|Part of a series on|
|Personal and Social impact|
A chibouk (French: chibouque; from the Turkish: çıbık, çubuk (English: "stick"); also romanized čopoq, ciunoux or tchibouque) is a very long-stemmed Turkish tobacco pipe, often featuring a clay bowl ornamented with precious stones. The stem of the chibouk generally ranges between 4 and 5 ft. (1.2 and 1.5 m), much longer than even Western churchwarden pipes. While primarily known as a Turkish pipe, the chibouk was once popular in Iran, as well.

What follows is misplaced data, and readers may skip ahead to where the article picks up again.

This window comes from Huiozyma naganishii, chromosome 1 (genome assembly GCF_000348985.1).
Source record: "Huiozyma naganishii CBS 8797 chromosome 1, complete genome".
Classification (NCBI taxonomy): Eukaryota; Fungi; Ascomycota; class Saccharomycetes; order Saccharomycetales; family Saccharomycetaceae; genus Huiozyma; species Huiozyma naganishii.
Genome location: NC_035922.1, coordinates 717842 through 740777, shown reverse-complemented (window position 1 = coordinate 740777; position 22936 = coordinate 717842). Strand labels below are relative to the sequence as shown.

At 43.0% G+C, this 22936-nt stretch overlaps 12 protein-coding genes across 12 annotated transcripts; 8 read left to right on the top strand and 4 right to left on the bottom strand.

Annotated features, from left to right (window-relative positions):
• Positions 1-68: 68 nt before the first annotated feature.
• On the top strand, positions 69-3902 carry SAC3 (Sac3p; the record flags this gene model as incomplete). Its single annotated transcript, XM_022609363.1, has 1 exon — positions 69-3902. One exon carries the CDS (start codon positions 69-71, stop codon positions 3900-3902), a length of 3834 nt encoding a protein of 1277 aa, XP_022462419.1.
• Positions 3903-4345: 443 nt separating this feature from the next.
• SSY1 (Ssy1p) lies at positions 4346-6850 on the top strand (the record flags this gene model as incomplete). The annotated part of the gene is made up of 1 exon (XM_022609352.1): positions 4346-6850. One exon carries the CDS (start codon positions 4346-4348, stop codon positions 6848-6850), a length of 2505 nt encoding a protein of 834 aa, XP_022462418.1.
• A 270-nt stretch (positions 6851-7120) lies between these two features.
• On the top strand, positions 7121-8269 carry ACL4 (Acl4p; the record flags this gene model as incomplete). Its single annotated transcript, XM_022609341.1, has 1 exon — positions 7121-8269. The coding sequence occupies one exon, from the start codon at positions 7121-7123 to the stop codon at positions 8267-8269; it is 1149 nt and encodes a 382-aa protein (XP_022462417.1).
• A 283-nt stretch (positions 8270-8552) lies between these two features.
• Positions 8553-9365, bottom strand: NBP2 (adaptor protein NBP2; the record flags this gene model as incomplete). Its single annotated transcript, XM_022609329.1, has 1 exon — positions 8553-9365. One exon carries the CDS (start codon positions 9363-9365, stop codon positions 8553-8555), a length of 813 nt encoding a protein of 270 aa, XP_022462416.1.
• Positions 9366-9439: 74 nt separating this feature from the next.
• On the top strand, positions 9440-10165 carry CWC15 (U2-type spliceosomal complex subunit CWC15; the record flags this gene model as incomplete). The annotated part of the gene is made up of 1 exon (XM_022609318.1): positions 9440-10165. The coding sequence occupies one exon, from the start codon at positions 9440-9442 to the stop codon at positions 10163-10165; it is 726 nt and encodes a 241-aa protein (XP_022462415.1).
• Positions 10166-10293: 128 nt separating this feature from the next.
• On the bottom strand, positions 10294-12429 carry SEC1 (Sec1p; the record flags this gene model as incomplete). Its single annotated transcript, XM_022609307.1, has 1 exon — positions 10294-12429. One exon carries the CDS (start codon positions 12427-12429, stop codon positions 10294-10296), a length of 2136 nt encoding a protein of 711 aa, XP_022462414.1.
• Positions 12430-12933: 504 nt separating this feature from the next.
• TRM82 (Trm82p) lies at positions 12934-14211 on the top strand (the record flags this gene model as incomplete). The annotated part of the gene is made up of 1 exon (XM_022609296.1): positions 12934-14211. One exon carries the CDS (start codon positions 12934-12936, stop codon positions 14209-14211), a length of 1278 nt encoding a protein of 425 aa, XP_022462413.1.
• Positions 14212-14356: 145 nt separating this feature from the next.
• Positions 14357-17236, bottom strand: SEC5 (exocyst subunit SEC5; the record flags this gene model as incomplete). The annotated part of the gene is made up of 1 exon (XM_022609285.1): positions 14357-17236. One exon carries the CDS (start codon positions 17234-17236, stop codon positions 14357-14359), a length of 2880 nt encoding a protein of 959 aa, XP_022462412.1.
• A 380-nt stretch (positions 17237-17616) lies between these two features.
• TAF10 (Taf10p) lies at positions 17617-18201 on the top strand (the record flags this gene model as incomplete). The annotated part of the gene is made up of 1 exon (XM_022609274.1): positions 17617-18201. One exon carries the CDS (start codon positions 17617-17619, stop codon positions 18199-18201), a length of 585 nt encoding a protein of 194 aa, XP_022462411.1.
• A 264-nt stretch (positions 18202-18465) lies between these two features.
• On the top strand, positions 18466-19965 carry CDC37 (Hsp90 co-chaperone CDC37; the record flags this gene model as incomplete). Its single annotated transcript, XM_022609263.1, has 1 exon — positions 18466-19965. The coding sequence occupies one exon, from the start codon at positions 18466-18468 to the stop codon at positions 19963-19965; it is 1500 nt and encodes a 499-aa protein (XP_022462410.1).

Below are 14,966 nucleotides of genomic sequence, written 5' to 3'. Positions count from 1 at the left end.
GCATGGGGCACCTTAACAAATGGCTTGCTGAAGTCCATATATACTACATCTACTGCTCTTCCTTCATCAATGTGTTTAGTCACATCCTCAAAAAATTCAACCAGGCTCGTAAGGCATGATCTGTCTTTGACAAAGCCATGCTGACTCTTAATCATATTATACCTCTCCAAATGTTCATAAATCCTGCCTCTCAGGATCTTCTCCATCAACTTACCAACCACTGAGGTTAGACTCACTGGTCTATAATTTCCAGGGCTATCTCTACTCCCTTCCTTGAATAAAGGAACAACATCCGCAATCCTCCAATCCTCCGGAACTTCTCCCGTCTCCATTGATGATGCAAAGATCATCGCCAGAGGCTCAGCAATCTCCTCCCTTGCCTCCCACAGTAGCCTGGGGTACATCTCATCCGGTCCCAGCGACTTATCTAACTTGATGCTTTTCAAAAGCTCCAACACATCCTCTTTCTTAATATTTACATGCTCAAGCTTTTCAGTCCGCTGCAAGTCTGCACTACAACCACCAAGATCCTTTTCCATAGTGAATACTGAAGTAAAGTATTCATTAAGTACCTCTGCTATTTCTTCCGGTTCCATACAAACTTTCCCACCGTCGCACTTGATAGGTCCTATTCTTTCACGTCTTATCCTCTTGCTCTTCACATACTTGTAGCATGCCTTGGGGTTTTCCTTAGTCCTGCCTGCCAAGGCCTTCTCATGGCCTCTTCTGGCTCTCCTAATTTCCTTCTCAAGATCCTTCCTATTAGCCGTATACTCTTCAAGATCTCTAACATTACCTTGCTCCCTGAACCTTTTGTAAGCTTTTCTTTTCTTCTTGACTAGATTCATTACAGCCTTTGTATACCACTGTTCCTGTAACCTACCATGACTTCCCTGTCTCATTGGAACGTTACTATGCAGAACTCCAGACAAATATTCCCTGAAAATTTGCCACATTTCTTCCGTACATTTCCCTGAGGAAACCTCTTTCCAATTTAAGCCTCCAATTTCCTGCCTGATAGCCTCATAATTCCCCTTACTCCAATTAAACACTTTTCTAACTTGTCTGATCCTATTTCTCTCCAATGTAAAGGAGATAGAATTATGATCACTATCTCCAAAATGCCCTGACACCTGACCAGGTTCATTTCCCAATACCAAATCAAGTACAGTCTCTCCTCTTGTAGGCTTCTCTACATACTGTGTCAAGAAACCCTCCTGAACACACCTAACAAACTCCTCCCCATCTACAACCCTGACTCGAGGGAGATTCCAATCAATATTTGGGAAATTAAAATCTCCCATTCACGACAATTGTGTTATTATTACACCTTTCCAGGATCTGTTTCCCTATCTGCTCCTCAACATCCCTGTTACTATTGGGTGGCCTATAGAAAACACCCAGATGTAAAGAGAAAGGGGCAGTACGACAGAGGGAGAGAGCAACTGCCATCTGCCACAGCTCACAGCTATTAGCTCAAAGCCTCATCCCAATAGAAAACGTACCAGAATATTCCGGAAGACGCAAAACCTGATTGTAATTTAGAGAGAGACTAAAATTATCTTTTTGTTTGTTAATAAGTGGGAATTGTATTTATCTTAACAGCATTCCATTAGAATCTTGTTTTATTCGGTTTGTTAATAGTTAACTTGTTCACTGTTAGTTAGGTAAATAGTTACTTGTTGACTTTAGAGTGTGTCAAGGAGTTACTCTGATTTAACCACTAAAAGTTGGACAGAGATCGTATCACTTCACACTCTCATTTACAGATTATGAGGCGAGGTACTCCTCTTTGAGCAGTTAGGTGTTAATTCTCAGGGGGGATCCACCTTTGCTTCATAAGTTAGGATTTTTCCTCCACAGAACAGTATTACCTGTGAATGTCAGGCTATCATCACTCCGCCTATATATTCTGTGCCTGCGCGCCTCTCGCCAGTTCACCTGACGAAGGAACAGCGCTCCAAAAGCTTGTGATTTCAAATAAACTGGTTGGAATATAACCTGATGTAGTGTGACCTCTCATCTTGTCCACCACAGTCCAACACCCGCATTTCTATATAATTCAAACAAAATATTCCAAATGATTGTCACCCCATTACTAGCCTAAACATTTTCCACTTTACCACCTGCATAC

Like Chinese opium pipes, chibouk are antiquated smoking devices, and are rarely, if at all produced in modern times. Their use in Turkey and the Middle East may have died out with the growing popularity of the hookah and cigarettes. Old chibouk and chibouk bowls can still be purchased as antiques.
The Chibouk Smoker by Théobald Chartran, Turc Au Chibouk by James Lewis Caw, Interieur d'un café Turc by Chevalier Auguste de Henikstein, and Guerrier fumant le Chibouk by Johann Hermann are examples of chibouk featured in art and illustration.
The dictionary definition of chibouk at Wiktionary
|This Turkey-related article is a stub. You can help Wikipedia by expanding it.|